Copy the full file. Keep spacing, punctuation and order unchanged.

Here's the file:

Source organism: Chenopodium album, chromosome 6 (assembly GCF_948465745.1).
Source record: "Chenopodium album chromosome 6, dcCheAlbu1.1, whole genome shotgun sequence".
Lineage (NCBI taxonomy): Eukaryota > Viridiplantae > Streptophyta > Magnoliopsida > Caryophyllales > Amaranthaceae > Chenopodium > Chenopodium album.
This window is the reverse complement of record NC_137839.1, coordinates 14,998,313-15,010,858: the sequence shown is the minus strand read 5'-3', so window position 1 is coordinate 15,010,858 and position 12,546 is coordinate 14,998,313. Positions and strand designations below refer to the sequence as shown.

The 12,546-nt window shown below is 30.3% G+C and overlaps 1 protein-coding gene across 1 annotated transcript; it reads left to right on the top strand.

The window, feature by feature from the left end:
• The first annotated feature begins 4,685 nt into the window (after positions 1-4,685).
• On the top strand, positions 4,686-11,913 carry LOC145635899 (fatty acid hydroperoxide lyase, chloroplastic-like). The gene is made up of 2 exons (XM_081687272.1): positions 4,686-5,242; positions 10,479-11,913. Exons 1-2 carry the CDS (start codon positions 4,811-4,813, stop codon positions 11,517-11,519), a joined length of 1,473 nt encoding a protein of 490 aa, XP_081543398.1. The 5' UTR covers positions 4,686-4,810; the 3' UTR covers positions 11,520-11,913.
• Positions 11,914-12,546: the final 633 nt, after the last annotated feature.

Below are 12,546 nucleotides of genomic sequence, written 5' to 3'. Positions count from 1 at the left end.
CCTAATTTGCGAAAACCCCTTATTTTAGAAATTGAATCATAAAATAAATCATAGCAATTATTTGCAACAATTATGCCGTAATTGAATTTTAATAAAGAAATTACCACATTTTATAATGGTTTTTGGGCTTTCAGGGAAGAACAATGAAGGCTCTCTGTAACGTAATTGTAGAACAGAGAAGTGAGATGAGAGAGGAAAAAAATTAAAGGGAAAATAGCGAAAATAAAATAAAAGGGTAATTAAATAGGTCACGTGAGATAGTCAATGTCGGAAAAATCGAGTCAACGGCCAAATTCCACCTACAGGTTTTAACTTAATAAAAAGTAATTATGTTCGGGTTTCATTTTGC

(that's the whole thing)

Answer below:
Source organism: Chenopodium album, chromosome 6 (assembly GCF_948465745.1).
Source record: "Chenopodium album chromosome 6, dcCheAlbu1.1, whole genome shotgun sequence".
Lineage (NCBI taxonomy): Eukaryota > Viridiplantae > Streptophyta > Magnoliopsida > Caryophyllales > Amaranthaceae > Chenopodium > Chenopodium album.
This window is the reverse complement of record NC_137839.1, coordinates 14,998,313-15,010,858: the sequence shown is the minus strand read 5'-3', so window position 1 is coordinate 15,010,858 and position 12,546 is coordinate 14,998,313. Positions and strand designations below refer to the sequence as shown.

The 12,546-nt window shown below is 30.3% G+C and overlaps 1 protein-coding gene across 1 annotated transcript; it reads left to right on the top strand.

The window, feature by feature from the left end:
• The first annotated feature begins 4,685 nt into the window (after positions 1-4,685).
• On the top strand, positions 4,686-11,913 carry LOC145635899 (fatty acid hydroperoxide lyase, chloroplastic-like). The gene is made up of 2 exons (XM_081687272.1): positions 4,686-5,242; positions 10,479-11,913. Exons 1-2 carry the CDS (start codon positions 4,811-4,813, stop codon positions 11,517-11,519), a joined length of 1,473 nt encoding a protein of 490 aa, XP_081543398.1. The 5' UTR covers positions 4,686-4,810; the 3' UTR covers positions 11,520-11,913.
• Positions 11,914-12,546: the final 633 nt, after the last annotated feature.

Below are 12,546 nucleotides of genomic sequence, written 5' to 3'. Positions count from 1 at the left end.
CCTAATTTGCGAAAACCCCTTATTTTAGAAATTGAATCATAAAATAAATCATAGCAATTATTTGCAACAATTATGCCGTAATTGAATTTTAATAAAGAAATTACCACATTTTATAATGGTTTTTGGGCTTTCAGGGAAGAACAATGAAGGCTCTCTGTAACGTAATTGTAGAACAGAGAAGTGAGATGAGAGAGGAAAAAAATTAAAGGGAAAATAGCGAAAATAAAATAAAAGGGTAATTAAATAGGTCACGTGAGATAGTCAATGTCGGAAAAATCGAGTCAACGGCCAAATTCCACCTACAGGTTTTAACTTAATAAAAAGTAATTATGTTCGGGTTTCATTTTGC